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Atrium Health Doctor Believes That Stopping Violence Starts In The Emergency Room

Erin Keever

In 2020 there were 122 homicides in Charlotte and violent crimes were up by 16% compared to the previous year, according to Charlotte police statistics. Numerous studies show that 25% of people who are victims of violent crimes will be a perpetrator or victim of another crime in the future.

To tackle this specific aspect of the crime Charlotte faces, Atrium Health and city officials are working together on a new violence intervention program. Atrium's Dr. David Jacobs says they see about 750 people annually for gunshot wounds in their trauma unit, alone.

Jacobs, who is overseeing the new program, says they plan to work with emergency room victims and take a more comprehensive approach to preventing people from becoming a repeat victim or repeatedly engaging in violent criminal activities.

Dr. David Jacobs
Atrium Health
Dr. David Jacobs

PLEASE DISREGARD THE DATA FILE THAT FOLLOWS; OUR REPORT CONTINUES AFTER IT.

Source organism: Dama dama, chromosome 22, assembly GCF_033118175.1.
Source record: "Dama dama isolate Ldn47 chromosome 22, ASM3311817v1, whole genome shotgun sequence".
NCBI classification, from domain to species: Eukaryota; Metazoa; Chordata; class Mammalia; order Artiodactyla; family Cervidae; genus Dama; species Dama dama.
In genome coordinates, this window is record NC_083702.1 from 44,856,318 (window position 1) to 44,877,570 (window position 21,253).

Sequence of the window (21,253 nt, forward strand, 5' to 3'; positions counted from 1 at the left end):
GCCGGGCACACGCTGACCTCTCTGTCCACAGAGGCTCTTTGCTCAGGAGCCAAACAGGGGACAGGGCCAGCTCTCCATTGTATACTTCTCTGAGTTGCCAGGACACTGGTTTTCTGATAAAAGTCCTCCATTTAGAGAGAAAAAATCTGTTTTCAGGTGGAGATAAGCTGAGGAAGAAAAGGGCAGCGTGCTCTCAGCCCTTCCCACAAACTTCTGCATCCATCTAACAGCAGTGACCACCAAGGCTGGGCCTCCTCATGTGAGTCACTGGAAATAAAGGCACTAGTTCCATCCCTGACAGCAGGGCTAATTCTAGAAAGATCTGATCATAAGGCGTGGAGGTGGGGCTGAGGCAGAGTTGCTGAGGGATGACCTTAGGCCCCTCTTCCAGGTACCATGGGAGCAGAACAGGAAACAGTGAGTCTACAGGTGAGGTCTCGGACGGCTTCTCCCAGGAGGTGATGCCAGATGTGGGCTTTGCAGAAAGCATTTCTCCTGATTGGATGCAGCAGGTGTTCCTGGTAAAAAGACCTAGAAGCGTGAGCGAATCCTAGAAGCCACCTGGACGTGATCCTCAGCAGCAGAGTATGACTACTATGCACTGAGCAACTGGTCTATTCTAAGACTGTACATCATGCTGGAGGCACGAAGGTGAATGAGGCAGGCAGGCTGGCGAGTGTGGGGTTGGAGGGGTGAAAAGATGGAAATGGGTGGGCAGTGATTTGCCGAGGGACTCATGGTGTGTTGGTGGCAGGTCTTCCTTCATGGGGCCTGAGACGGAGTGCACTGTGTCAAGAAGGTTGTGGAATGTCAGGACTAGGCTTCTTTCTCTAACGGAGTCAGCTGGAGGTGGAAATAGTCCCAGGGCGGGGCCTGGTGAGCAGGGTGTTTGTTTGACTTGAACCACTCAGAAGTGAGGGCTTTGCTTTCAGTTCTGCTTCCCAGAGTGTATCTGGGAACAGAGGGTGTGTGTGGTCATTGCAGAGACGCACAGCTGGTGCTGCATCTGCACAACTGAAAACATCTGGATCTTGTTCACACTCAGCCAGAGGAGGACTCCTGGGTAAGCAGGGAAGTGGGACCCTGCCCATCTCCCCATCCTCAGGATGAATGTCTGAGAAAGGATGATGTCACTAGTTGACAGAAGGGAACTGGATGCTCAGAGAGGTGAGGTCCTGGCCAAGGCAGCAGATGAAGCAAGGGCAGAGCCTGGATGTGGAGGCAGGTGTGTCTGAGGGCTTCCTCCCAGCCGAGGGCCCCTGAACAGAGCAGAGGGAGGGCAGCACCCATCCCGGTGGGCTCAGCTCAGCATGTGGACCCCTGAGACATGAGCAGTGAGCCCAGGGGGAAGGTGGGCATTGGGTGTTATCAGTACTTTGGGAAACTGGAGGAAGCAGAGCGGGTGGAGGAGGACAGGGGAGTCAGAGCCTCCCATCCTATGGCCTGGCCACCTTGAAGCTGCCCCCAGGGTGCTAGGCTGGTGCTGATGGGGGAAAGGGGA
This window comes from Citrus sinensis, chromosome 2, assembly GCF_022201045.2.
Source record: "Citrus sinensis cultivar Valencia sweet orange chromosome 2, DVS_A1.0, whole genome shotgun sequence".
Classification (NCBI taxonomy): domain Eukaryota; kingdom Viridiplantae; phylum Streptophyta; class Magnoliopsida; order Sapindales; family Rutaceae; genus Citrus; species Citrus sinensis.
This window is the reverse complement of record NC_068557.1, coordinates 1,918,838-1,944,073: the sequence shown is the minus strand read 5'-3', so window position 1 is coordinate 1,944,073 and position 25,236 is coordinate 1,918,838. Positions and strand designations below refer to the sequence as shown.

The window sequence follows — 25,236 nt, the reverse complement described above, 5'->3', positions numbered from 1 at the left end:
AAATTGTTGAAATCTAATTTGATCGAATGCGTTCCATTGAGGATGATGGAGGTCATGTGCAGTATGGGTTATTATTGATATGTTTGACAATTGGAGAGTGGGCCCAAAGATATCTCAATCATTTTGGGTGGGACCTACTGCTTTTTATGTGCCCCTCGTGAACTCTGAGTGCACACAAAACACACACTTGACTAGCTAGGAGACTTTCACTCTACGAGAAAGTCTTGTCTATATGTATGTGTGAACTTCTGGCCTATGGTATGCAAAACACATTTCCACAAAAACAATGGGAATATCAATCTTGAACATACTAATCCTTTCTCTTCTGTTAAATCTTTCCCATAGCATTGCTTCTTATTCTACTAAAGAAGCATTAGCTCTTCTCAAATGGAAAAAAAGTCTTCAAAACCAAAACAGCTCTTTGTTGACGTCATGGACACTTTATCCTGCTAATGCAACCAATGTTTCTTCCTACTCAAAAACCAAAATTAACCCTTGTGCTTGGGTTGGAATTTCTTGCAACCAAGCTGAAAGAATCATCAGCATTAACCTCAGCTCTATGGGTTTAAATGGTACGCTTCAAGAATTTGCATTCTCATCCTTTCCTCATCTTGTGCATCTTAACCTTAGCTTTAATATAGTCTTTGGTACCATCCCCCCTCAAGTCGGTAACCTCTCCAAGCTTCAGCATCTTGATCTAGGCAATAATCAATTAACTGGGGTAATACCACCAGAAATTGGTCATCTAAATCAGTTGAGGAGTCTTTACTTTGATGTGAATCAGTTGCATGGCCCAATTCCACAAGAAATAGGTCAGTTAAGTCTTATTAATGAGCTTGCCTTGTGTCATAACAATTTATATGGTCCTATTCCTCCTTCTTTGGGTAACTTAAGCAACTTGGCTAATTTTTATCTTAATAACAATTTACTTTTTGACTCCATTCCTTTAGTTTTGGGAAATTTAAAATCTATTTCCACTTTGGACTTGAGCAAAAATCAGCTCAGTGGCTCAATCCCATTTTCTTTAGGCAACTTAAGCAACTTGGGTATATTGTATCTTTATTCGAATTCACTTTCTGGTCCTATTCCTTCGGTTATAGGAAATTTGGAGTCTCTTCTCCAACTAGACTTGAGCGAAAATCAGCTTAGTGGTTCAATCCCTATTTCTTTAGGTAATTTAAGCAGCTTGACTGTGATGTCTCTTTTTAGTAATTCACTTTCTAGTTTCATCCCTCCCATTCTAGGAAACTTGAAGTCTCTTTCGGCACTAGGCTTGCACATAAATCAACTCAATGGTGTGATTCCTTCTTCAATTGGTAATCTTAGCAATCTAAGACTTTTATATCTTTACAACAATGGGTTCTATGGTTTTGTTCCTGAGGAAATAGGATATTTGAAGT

Dr. David Jacobs: Violence is not random, it happens for a reason. If you think about violence as a disease, which is what the public health approach now to violence is, to think about it as a disease that's passed across communities, it's passed across generations. It's almost like an infection. There are risk factors that lead to violence.

And so the person that is a victim of violence serious enough to land you in the hospital, they have these accumulations of risk factors that make it very likely that unless you address those risk factors, they're going to be back in the same position again.

So the whole purpose of the violence programs, therefore, is to identify those individuals, identify those risk factors, and then work with whatever they need — community agencies to try to minimize those risk factors and make sure they don't come back to the hospital again.

Gwendolyn Glenn: And who will you have on staff — and how many — to work with people who come in who are victims of violence?

Jacobs: We're going to be hiring two people in the next, I would say, couple of months. Two violence prevention coordinators on the way to more. We believe that we need to have people on site and available 24 hours a day, seven days a week.